History, Types, Styles, Criticism
The arts are fragments of the time and place which produced them and cannot be comprehended either conceptually or imaginatively, outwardly or inwardly, without a knowledge and imaginative understanding of their context.
-- ERIC BENTLEY, The Playwright as Thinker
AFTER A DRAMA HAS BEEN INTERPRETED and experienced fully, with a rich structuring of its dramatic story, then-- as we said at the end of the last essay--it is time to ask the critical questions: What is the relation of this play to theatrical and dramatic history? to the major dramatic types? to the dramatic styles? to dramatic and theatrical criticism?
This fifth and last essay will provide a basis, necessarily limited, for answering these questions, which apply not alone to dramas but quite as much to stageplays.
Let us glance back in brief summary of what we have so far considered: First, the "Preliminary: Orientation to Drama"--the dramatic and theatric and semantic elements in life that combine in the theater; the Drama, explored in its three dimensions; the interrelation of theater art and dramatic literature; the key terms "stageplay" and "drama" defined. Second, "The Playscript: Creation by the Playwright"--with particular emphasis upon the story elements of character, plot, and dialogue. Third, "The Stageplay: Production for Presentation"--considering the creative activity of the actors and other interpretative artists of the theater. Fourth, "The Play: Recreation by Spectator and Reader"--exploring in some detail the complex psychological responses of the playgoer to a stageplay and of the playreader to a drama.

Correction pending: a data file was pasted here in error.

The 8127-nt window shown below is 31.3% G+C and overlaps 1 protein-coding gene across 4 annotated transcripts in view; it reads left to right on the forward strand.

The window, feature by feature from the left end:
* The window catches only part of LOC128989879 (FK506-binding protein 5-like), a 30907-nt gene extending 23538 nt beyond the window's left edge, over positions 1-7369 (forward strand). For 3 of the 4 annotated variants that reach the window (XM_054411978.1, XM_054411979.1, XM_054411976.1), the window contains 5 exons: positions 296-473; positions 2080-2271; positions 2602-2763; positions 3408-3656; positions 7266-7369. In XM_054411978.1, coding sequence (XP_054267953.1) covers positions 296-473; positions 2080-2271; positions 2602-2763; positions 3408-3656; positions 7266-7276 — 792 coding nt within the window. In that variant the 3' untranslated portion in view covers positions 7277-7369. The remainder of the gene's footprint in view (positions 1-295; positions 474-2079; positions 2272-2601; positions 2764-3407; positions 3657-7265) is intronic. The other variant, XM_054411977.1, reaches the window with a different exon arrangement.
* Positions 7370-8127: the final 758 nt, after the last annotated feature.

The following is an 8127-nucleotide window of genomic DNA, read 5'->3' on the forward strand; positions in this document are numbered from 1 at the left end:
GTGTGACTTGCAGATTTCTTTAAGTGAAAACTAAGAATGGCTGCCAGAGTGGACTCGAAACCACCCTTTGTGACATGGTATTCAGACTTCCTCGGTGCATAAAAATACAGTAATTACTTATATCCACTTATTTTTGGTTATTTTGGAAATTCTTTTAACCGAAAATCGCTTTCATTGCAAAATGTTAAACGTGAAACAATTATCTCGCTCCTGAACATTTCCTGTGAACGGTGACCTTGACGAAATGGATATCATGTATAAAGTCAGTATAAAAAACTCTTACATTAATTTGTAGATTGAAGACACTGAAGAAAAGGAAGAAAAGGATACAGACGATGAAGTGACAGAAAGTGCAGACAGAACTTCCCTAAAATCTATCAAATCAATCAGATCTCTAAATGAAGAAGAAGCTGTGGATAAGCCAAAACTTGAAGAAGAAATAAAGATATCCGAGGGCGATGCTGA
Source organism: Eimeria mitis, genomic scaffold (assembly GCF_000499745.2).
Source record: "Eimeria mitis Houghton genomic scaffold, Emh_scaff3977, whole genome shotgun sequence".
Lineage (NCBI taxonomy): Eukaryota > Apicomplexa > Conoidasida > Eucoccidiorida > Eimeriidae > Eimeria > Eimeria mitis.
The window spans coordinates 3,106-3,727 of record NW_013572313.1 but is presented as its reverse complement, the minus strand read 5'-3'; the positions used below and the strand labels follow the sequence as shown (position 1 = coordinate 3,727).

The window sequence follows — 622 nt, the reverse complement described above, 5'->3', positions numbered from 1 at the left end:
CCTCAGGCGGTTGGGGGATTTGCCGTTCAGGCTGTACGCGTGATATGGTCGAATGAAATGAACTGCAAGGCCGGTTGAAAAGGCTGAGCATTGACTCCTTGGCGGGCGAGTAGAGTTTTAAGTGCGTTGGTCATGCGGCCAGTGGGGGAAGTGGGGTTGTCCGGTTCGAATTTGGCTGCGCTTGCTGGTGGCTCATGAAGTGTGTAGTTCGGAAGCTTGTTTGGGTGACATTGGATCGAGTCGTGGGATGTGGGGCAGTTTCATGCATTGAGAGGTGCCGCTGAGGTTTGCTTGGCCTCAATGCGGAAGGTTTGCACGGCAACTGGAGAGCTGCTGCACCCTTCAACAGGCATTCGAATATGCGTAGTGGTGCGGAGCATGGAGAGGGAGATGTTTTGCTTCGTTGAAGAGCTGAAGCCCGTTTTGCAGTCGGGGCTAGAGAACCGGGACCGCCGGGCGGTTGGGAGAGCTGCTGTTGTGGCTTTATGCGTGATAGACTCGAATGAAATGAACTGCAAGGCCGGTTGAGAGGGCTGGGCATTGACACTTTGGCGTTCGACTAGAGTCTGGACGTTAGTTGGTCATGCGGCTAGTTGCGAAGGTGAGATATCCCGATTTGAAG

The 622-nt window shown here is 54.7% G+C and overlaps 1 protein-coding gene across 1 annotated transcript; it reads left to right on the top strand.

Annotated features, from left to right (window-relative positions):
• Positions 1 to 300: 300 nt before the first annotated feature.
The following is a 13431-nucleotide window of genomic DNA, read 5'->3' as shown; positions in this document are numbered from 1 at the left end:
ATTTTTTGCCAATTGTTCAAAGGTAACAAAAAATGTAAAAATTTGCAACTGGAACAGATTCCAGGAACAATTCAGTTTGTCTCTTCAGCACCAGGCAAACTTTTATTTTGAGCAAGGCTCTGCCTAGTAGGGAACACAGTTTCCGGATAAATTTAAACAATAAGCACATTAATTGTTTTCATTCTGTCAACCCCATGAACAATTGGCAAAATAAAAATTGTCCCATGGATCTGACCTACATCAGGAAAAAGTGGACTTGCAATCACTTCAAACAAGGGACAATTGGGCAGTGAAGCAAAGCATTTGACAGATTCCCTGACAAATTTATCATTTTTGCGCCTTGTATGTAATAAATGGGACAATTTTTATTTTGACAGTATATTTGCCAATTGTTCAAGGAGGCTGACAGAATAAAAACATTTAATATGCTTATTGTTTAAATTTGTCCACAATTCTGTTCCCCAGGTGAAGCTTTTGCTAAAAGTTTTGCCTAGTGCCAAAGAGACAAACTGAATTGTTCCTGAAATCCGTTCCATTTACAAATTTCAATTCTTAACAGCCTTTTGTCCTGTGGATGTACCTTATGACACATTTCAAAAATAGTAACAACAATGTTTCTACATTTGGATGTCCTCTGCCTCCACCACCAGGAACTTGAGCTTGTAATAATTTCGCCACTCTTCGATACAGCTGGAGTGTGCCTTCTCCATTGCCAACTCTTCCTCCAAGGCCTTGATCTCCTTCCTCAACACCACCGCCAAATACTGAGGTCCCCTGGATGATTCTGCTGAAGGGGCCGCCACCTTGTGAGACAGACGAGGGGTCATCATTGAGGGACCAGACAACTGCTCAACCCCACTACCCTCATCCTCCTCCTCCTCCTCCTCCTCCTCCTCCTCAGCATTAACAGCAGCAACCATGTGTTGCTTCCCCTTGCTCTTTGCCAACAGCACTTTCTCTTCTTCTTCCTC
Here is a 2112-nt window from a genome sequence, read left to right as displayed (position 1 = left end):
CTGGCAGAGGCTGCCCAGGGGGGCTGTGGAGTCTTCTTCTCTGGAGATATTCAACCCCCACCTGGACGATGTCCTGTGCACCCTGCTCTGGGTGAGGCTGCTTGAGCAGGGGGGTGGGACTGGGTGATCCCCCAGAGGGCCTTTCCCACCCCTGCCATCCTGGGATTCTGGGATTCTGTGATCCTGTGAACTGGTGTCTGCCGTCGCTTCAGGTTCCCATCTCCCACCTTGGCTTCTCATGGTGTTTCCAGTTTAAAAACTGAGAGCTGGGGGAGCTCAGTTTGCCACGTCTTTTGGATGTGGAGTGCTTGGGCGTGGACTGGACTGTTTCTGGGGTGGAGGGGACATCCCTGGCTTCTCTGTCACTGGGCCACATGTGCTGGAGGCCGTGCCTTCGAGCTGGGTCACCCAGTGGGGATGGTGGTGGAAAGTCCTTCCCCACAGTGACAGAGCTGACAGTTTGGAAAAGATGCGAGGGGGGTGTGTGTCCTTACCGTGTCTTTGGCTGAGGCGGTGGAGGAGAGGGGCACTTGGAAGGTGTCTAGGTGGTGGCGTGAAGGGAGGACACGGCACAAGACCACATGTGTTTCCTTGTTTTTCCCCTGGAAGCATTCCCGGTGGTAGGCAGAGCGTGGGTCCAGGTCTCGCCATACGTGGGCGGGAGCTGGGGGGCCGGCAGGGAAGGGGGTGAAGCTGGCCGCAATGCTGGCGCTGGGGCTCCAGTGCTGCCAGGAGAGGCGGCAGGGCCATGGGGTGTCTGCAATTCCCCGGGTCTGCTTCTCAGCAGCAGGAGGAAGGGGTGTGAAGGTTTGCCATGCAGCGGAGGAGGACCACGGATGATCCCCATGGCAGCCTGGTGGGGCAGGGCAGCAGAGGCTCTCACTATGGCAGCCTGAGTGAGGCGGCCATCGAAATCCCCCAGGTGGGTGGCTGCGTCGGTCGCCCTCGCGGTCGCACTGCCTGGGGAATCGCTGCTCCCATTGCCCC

All of this has involved us in generalizations and discussions of the drama--with illustrative remarks, it is true, about the particular
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Publication information: Book title: Preface to Drama:An Introduction to Dramatic Literature and Theater Art. Contributors: Charles W. Cooper - Author. Publisher: Ronald Press. Place of publication: New York. Publication year: 1955. Page number: 124.